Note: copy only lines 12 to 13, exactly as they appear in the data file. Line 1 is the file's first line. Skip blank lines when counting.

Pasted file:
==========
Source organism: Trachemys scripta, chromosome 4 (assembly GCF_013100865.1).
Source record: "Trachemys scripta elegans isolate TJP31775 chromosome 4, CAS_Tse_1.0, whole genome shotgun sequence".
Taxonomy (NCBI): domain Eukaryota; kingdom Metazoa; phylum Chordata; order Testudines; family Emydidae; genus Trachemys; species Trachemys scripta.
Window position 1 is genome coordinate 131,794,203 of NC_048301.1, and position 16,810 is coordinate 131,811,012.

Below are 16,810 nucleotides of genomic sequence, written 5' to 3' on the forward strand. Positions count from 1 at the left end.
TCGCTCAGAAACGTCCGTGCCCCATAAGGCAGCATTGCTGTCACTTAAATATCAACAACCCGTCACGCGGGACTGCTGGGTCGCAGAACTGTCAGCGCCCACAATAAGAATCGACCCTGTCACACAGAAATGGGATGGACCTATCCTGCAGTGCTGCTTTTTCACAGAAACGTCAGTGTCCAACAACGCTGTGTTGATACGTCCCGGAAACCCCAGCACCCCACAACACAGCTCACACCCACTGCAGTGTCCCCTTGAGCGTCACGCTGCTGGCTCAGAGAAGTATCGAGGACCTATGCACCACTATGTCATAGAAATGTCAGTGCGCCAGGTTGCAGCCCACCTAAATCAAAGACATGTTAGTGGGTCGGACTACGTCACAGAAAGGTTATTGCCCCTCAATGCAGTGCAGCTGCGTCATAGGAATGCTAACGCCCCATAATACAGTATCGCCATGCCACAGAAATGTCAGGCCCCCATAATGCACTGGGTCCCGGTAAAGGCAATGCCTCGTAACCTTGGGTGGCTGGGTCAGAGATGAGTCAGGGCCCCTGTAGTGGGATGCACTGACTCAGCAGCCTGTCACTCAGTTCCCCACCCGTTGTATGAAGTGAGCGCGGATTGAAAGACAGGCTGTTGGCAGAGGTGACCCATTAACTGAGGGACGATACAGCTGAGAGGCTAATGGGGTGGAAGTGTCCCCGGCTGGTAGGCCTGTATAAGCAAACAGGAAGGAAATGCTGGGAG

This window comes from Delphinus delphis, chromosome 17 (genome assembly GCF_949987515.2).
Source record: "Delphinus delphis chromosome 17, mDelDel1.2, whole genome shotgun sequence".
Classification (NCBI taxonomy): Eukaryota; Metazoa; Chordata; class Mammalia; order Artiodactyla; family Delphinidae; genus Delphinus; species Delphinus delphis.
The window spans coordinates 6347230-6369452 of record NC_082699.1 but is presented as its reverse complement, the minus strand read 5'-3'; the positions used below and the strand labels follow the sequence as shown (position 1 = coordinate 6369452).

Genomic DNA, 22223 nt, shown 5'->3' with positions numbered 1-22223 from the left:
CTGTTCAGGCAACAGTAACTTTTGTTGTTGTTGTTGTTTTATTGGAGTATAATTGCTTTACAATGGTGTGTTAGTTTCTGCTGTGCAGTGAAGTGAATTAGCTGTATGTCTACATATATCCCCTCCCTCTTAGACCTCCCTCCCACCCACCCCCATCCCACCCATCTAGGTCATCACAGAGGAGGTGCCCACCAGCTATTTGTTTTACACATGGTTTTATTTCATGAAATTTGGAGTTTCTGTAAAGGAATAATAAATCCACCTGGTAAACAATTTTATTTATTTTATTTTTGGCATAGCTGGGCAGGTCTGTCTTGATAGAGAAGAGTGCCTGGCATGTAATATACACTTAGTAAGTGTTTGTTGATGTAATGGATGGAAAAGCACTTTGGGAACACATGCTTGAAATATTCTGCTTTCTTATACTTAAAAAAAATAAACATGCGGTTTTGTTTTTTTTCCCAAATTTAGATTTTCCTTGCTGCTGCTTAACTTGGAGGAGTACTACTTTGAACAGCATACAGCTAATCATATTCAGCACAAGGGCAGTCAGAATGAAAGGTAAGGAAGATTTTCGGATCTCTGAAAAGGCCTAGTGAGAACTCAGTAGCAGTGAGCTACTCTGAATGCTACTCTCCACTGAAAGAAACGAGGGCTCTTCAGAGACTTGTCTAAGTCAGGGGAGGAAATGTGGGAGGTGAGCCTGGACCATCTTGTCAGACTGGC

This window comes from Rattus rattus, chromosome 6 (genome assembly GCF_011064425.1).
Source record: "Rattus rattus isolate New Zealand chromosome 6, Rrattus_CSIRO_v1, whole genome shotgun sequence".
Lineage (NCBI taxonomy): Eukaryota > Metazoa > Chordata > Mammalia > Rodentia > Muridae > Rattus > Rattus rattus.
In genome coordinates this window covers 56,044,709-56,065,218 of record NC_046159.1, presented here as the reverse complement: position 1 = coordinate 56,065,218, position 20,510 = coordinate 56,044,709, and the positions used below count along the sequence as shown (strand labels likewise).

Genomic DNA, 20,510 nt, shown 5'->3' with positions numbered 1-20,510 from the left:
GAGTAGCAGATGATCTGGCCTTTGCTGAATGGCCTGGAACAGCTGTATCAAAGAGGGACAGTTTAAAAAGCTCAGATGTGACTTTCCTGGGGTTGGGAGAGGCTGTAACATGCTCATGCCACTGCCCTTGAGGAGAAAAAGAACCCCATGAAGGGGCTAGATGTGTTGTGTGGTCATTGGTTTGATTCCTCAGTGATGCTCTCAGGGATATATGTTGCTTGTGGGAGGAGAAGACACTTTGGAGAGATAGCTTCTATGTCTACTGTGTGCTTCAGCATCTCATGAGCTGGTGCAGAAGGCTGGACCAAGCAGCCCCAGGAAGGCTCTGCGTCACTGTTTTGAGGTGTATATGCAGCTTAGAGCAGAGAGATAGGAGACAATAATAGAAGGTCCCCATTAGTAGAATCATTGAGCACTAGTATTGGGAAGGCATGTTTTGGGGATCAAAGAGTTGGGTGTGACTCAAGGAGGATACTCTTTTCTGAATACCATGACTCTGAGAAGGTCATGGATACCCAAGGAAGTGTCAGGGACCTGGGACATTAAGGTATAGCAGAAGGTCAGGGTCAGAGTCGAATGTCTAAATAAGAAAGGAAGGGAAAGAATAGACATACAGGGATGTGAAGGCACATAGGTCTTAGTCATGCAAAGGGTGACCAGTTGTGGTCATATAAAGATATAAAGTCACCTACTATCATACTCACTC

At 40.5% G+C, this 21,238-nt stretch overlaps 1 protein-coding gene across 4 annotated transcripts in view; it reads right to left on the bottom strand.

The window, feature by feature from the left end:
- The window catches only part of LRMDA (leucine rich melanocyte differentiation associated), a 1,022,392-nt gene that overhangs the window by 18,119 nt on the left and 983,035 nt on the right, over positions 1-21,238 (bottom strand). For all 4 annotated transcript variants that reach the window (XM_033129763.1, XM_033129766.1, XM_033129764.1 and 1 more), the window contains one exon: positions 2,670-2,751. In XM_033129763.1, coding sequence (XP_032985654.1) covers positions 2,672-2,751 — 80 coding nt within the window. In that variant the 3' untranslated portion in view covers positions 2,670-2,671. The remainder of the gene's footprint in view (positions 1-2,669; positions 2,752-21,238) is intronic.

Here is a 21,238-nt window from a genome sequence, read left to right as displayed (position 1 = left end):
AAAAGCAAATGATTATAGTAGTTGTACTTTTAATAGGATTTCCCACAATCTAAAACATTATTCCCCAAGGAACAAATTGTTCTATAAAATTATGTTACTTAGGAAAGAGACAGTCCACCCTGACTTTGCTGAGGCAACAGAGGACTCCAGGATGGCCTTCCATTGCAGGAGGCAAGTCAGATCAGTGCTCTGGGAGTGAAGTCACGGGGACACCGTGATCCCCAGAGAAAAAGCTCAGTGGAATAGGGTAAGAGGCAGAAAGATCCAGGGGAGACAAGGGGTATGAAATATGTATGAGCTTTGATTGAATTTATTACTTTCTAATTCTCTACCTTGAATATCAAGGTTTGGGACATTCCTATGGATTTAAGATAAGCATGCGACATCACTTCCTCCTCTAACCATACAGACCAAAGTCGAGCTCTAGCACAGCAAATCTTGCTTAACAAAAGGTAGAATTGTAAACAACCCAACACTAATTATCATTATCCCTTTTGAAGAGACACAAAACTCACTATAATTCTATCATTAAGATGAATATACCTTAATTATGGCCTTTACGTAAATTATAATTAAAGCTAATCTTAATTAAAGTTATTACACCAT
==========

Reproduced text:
CTGTTCAGGCAACAGTAACTTTTGTTGTTGTTGTTGTTTTATTGGAGTATAATTGCTTTACAATGGTGTGTTAGTTTCTGCTGTGCAGTGAAGTGAATTAGCTGTATGTCTACATATATCCCCTCCCTCTTAGACCTCCCTCCCACCCACCCCCATCCCACCCATCTAGGTCATCACAGAGGAGGTGCCCACCAGCTATTTGTTTTACACATGGTTTTATTTCATGAAATTTGGAGTTTCTGTAAAGGAATAATAAATCCACCTGGTAAACAATTTTATTTATTTTATTTTTGGCATAGCTGGGCAGGTCTGTCTTGATAGAGAAGAGTGCCTGGCATGTAATATACACTTAGTAAGTGTTTGTTGATGTAATGGATGGAAAAGCACTTTGGGAACACATGCTTGAAATATTCTGCTTTCTTATACTTAAAAAAAATAAACATGCGGTTTTGTTTTTTTTCCCAAATTTAGATTTTCCTTGCTGCTGCTTAACTTGGAGGAGTACTACTTTGAACAGCATACAGCTAATCATATTCAGCACAAGGGCAGTCAGAATGAAAGGTAAGGAAGATTTTCGGATCTCTGAAAAGGCCTAGTGAGAACTCAGTAGCAGTGAGCTACTCTGAATGCTACTCTCCACTGAAAGAAACGAGGGCTCTTCAGAGACTTGTCTAAGTCAGGGGAGGAAATGTGGGAGGTGAGCCTGGACCATCTTGTCAGACTGGC

This window comes from Rattus rattus, chromosome 6 (genome assembly GCF_011064425.1).